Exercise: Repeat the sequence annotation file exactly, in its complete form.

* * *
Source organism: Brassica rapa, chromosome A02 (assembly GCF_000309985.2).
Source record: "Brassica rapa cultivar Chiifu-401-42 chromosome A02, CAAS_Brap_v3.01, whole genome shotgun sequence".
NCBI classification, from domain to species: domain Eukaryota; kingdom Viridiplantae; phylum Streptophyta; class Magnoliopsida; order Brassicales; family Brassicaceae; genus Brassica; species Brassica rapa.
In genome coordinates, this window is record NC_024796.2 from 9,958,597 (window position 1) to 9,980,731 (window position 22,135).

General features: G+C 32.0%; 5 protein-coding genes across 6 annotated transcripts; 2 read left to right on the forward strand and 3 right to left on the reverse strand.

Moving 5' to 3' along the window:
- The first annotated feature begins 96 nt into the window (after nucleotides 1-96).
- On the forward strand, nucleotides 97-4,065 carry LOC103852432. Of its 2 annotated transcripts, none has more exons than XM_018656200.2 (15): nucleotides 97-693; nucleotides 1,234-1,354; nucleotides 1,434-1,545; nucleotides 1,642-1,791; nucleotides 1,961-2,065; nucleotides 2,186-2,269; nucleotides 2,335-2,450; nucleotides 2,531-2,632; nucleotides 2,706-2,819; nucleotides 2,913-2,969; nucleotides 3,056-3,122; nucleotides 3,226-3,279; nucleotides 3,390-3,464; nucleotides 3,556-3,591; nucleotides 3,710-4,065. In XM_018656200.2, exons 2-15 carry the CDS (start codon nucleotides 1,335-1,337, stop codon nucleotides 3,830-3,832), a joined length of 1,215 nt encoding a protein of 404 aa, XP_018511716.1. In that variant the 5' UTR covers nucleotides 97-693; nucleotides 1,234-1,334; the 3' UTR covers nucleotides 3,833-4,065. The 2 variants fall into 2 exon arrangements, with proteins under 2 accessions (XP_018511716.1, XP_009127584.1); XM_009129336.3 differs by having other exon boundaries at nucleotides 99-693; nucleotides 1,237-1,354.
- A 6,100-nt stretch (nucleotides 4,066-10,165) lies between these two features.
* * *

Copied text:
Source organism: Brassica rapa, chromosome A02 (assembly GCF_000309985.2).
Source record: "Brassica rapa cultivar Chiifu-401-42 chromosome A02, CAAS_Brap_v3.01, whole genome shotgun sequence".
NCBI classification, from domain to species: domain Eukaryota; kingdom Viridiplantae; phylum Streptophyta; class Magnoliopsida; order Brassicales; family Brassicaceae; genus Brassica; species Brassica rapa.
In genome coordinates, this window is record NC_024796.2 from 9,958,597 (window position 1) to 9,980,731 (window position 22,135).

General features: G+C 32.0%; 5 protein-coding genes across 6 annotated transcripts; 2 read left to right on the forward strand and 3 right to left on the reverse strand.

Moving 5' to 3' along the window:
- The first annotated feature begins 96 nt into the window (after nucleotides 1-96).
- On the forward strand, nucleotides 97-4,065 carry LOC103852432. Of its 2 annotated transcripts, none has more exons than XM_018656200.2 (15): nucleotides 97-693; nucleotides 1,234-1,354; nucleotides 1,434-1,545; nucleotides 1,642-1,791; nucleotides 1,961-2,065; nucleotides 2,186-2,269; nucleotides 2,335-2,450; nucleotides 2,531-2,632; nucleotides 2,706-2,819; nucleotides 2,913-2,969; nucleotides 3,056-3,122; nucleotides 3,226-3,279; nucleotides 3,390-3,464; nucleotides 3,556-3,591; nucleotides 3,710-4,065. In XM_018656200.2, exons 2-15 carry the CDS (start codon nucleotides 1,335-1,337, stop codon nucleotides 3,830-3,832), a joined length of 1,215 nt encoding a protein of 404 aa, XP_018511716.1. In that variant the 5' UTR covers nucleotides 97-693; nucleotides 1,234-1,334; the 3' UTR covers nucleotides 3,833-4,065. The 2 variants fall into 2 exon arrangements, with proteins under 2 accessions (XP_018511716.1, XP_009127584.1); XM_009129336.3 differs by having other exon boundaries at nucleotides 99-693; nucleotides 1,237-1,354.
- A 6,100-nt stretch (nucleotides 4,066-10,165) lies between these two features.